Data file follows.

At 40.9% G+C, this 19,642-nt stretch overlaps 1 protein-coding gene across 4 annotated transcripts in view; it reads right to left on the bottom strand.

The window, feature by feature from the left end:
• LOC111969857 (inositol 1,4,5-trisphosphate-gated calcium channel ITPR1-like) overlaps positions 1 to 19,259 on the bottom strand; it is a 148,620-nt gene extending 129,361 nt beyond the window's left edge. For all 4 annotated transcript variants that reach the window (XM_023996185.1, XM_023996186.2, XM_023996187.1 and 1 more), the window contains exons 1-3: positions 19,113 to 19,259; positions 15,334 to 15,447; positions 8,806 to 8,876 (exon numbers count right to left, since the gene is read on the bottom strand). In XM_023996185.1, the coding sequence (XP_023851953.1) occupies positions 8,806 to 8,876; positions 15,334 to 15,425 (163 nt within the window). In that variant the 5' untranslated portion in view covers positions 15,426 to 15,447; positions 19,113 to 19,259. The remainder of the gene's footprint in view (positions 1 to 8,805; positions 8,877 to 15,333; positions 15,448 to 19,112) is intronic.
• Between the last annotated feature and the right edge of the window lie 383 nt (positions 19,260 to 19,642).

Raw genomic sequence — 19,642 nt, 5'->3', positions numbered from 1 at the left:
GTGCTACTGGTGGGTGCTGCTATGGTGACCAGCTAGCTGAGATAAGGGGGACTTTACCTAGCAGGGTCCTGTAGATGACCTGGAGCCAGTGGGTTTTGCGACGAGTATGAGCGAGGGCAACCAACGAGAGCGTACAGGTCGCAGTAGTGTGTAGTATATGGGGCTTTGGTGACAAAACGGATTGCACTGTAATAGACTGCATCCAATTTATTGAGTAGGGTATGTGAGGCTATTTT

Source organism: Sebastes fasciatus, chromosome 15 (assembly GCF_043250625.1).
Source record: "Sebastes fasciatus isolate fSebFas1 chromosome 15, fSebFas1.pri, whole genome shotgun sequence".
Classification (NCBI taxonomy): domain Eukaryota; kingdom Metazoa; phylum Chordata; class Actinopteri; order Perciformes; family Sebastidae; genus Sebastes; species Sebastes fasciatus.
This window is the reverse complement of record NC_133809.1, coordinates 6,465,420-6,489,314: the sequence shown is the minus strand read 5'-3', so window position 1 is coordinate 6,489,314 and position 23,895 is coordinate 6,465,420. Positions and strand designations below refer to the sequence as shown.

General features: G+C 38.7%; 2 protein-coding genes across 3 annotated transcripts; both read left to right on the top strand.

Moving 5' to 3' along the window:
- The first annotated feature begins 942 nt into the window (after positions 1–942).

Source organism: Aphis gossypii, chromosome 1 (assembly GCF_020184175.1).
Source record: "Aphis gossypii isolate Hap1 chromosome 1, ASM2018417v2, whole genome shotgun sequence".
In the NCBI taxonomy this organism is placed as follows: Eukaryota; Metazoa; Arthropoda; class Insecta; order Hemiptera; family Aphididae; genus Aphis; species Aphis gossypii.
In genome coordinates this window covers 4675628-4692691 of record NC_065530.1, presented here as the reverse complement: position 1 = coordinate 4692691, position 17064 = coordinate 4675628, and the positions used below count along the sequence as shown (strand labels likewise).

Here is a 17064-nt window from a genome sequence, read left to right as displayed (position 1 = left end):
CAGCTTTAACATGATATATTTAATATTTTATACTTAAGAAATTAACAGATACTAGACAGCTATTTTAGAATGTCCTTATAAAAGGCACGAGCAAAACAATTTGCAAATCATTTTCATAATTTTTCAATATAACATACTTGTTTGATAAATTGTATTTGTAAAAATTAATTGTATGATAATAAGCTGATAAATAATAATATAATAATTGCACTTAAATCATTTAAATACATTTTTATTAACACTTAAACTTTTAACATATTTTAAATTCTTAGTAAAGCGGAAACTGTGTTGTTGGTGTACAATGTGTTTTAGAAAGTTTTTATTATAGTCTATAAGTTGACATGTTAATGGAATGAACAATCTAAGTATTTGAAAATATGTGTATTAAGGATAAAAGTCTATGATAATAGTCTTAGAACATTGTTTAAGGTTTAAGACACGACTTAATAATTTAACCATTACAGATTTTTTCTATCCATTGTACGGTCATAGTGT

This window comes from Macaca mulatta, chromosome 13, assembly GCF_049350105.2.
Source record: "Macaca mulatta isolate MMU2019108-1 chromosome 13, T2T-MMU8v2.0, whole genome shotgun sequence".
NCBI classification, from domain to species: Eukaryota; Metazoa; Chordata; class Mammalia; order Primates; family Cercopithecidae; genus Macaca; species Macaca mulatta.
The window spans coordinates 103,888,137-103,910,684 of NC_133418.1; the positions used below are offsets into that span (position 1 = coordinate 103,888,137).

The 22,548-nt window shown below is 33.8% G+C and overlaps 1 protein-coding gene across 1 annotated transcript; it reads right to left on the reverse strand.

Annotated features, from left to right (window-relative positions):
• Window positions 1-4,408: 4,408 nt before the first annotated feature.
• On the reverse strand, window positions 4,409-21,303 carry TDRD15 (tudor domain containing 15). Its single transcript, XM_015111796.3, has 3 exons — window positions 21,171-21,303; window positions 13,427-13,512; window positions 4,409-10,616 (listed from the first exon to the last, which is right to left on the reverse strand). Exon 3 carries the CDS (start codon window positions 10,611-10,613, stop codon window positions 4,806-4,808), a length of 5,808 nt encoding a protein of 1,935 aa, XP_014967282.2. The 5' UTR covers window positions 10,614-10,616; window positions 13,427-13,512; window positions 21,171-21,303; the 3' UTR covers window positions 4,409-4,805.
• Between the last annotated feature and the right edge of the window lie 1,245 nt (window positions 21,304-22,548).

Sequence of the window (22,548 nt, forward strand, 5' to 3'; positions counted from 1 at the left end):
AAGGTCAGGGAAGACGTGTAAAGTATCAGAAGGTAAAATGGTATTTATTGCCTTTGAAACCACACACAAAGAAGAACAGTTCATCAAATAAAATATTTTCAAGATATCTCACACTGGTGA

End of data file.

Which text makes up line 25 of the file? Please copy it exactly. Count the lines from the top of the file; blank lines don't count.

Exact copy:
Annotated features, from left to right (window-relative positions):